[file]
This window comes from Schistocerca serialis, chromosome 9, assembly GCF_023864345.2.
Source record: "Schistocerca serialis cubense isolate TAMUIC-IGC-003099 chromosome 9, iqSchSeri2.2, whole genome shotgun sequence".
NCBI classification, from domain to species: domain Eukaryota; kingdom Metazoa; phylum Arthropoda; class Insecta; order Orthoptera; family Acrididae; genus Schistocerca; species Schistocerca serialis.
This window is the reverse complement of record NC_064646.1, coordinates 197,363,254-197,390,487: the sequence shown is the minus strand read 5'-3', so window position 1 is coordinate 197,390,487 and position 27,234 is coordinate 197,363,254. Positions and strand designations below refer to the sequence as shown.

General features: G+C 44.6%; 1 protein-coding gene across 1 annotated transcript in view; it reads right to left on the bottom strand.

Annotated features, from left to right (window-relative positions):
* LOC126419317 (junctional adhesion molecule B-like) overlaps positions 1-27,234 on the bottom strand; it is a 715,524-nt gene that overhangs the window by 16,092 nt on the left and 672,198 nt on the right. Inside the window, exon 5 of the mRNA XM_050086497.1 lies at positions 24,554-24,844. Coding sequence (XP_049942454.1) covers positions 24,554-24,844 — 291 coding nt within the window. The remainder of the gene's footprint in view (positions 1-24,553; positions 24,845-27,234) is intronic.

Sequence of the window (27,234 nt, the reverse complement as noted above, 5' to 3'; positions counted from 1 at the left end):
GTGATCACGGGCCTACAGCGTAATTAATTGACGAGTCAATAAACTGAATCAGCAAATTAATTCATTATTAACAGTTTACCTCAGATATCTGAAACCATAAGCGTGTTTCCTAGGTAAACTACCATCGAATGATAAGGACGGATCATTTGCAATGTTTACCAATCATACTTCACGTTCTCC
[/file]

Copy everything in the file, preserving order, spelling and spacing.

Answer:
This window comes from Schistocerca serialis, chromosome 9, assembly GCF_023864345.2.
Source record: "Schistocerca serialis cubense isolate TAMUIC-IGC-003099 chromosome 9, iqSchSeri2.2, whole genome shotgun sequence".
NCBI classification, from domain to species: domain Eukaryota; kingdom Metazoa; phylum Arthropoda; class Insecta; order Orthoptera; family Acrididae; genus Schistocerca; species Schistocerca serialis.
This window is the reverse complement of record NC_064646.1, coordinates 197,363,254-197,390,487: the sequence shown is the minus strand read 5'-3', so window position 1 is coordinate 197,390,487 and position 27,234 is coordinate 197,363,254. Positions and strand designations below refer to the sequence as shown.

General features: G+C 44.6%; 1 protein-coding gene across 1 annotated transcript in view; it reads right to left on the bottom strand.

Annotated features, from left to right (window-relative positions):
* LOC126419317 (junctional adhesion molecule B-like) overlaps positions 1-27,234 on the bottom strand; it is a 715,524-nt gene that overhangs the window by 16,092 nt on the left and 672,198 nt on the right. Inside the window, exon 5 of the mRNA XM_050086497.1 lies at positions 24,554-24,844. Coding sequence (XP_049942454.1) covers positions 24,554-24,844 — 291 coding nt within the window. The remainder of the gene's footprint in view (positions 1-24,553; positions 24,845-27,234) is intronic.

Sequence of the window (27,234 nt, the reverse complement as noted above, 5' to 3'; positions counted from 1 at the left end):
GTGATCACGGGCCTACAGCGTAATTAATTGACGAGTCAATAAACTGAATCAGCAAATTAATTCATTATTAACAGTTTACCTCAGATATCTGAAACCATAAGCGTGTTTCCTAGGTAAACTACCATCGAATGATAAGGACGGATCATTTGCAATGTTTACCAATCATACTTCACGTTCTCC